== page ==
My ViewModel base class implementation for Xamarin.Forms

The MVVM is one of the most used architectural pattern to easily separate the UI development from the business logic. When you choose that pattern, you know that the ViewModel class implements many things: property change notifications, commands to execute code based on user interaction, data loading, etc…, and, every time, you need to write the same code to complete those actions.

In this post we will see how to simplify the writing of the ViewModel classes by using some tricks and put them in a ViewModelBase class. If you don’t know nothing about the MVVM pattern, you can read more at the following page: https://msdn.microsoft.com/en-us/library/hh848246.aspx.

Data Binding

Bind data to your view is one of the principles on which MVVM is based. Data bindings is a mechanism that allows to tie any property of a visual element to a property of a backend class. That kind of tie can be bidirectional: from the view to the class and from the class to the view. While the first way is the simplest one, the second way needs just some code to be completed: you need to implement the INotifyPropertyChanged interface to notify the view that a property value has changed.

Implements the INotifyPropertyChanged interface requires some code that can be factored in the ViewModelBase class:

public abstract class ViewModelBase : INotifyPropertyChanged
{
	public event PropertyChangedEventHandler PropertyChanged;

	protected virtual void OnPropertyChanged([CallerMemberName] string propertyName = null)
	{
		var handler = PropertyChanged;
		if (handler != null)
			handler (this, new PropertyChangedEventArgs(propertyName));
	}
}

With this base class, now you can write our bindable properties in the ViewModel implementation without reimplement the INotifyPropertyChanged every time:

public class MyViewModel : ViewModelBase
{
	private string _title;
	public string Title
	{
		get 
		{
			return _title;
		}
		set
		{
			if (value != _title)
			{
				_title = value;
				OnPropertyChanged();
			}
		{
	}		
}

As said before, you need to notify to the View that something has changed. A lot of code, right? A step over could helps us to write a smaller code, like this:

public class MyViewModel : ViewModelBase
{
	public string Title
	{
		get { return GetValue<string>(); }
		set { SetValue(value); }
	}		
}

Better and simplest. To accomplish this, you can implement the GetValue and SetValue methods in the ViewModelBase class and stores the properties values in a Dictionary:

private Dictionary<string, object> properties = new Dictionary<string, object>();

protected void SetValue<T>(T value, [CallerMemberName] string propertyName = null)
{
	if (!properties.ContainsKey (propertyName)) {
		properties.Add (propertyName, default(T));
	}

	var oldValue = GetValue<T>(propertyName);
	if (!EqualityComparer<T>.Default.Equals(oldValue, value)) {
		properties [propertyName] = value;
		OnPropertyChanged (propertyName);
	}
}

protected T GetValue<T>([CallerMemberName] string propertyName = null)
{
	if (!properties.ContainsKey (propertyName)) {
		return default(T);
	} else {
		return (T)properties [propertyName];
	}
}

That piece of code simplifies writing a derived ViewModelBase class. Now the MyViewModel class, with the smaller code, is much more maintenable.

Automatic Relay Command implementation

A further step forward in your ViewModelBase consists in develop an automatic and simple way to delegate the execution of commands. In MVVM, a command is a piece of code executed in response of a view interaction. To create a command, you must implement the ICommand interface and put your code in it. The power of this approach helps you to create a code that can be used in multiple views, but sometimes you need to use that command only one time.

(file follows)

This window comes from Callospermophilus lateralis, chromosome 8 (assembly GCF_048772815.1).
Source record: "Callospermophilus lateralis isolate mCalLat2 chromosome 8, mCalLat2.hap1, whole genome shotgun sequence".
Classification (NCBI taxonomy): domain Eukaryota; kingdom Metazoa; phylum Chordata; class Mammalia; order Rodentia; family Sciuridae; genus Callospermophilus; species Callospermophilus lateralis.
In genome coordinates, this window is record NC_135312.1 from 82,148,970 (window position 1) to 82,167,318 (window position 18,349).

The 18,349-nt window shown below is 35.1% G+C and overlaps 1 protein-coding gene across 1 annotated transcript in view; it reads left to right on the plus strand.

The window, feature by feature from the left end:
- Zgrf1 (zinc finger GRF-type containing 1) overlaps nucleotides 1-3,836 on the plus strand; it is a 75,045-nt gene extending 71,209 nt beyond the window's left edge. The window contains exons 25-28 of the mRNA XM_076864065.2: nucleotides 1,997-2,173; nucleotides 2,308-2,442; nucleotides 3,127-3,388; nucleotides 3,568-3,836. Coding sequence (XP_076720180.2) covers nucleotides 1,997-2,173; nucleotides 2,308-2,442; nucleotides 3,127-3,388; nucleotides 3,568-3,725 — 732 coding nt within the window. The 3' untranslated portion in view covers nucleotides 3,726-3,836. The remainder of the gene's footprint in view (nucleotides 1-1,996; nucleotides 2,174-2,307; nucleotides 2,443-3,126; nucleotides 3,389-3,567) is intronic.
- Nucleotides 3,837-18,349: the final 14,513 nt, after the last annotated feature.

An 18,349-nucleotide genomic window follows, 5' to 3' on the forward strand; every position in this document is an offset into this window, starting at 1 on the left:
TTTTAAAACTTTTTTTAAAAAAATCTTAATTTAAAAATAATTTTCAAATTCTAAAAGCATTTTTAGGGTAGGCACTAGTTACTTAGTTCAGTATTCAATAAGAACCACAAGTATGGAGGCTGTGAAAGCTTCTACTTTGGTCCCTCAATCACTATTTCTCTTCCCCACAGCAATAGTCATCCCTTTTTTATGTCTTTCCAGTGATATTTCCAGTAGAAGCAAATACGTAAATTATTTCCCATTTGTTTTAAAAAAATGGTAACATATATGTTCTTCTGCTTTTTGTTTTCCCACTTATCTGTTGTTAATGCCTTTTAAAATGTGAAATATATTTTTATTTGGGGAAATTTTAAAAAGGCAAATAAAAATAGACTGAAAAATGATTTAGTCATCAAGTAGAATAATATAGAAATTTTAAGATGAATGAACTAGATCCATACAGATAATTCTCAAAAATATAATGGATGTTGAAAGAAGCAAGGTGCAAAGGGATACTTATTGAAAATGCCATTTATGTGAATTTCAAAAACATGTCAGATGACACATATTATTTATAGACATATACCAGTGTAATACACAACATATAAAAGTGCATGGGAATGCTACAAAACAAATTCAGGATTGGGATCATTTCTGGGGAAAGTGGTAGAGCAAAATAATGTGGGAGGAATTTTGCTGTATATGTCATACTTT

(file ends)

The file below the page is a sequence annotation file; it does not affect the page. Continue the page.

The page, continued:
So, to simplify writing commands implementation, we can create a delegate at ViewModelBase level for each required command. Check this code:

private Dictionary<string, ICommand> commands = new Dictionary<string, ICommand>();

private const string EXECUTECOMMAND_SUFFIX = "_ExecuteCommand";
private const string CANEXECUTECOMMAND_SUFFIX = "_CanExecuteCommand";

public ViewModelBase()
{
	this.commands = 
		this.GetType ().GetTypeInfo ().DeclaredMethods
		.Where (dm => dm.Name.EndsWith (EXECUTECOMMAND_SUFFIX))
		.ToDictionary (k => GetCommandName (k), v => GetCommand (v));
}

private string GetCommandName(MethodInfo mi)
{
	return mi.Name.Replace (EXECUTECOMMAND_SUFFIX, "");
}

private ICommand GetCommand (MethodInfo mi)
{
	var canExecute = this.GetType().GetTypeInfo().GetDeclaredMethod (GetCommandName(mi) + CANEXECUTECOMMAND_SUFFIX);
	var executeAction = (Action<object>)mi.CreateDelegate (typeof(Action<object>), this);
	var canExecuteAction = canExecute != null ? (Func<object, bool>)canExecute.CreateDelegate (typeof(Func<object, bool>), this) : state => true;
	return new Command (executeAction, canExecuteAction);
}

public ICommand this[string name] {
	get{
		return commands [name];
	}
}

When the ViewModel instance is created, we collect any method with the suffix “ExecuteCommand” (you can decide to use any kind of suffix), so in the derived class we can write methods with the name SomethingExecuteCommand:

public class MyViewModel : ViewModelBase
{
	public void Save_ExecuteCommand(object state)
	{
	}

	public bool Save_CanExecuteCommand(object state)
	{
	}
}

In this example you see also a method called SaveCanExecuteCommand. This is optional, since the base class creates a delegate at runtime with return value equals to true if no one has been found.

Finally, in the view, you can write something like this:

<Button Command="{Binding [Save]}" CommandParameter="{Binding MyProperty}" />

Really simple!

Conclusion

The ViewModelBase is only a way to simplify ViewModel class development and avoid a lot of code duplication. Obviously this is not the answer for everything.

Let me know what do you think about it!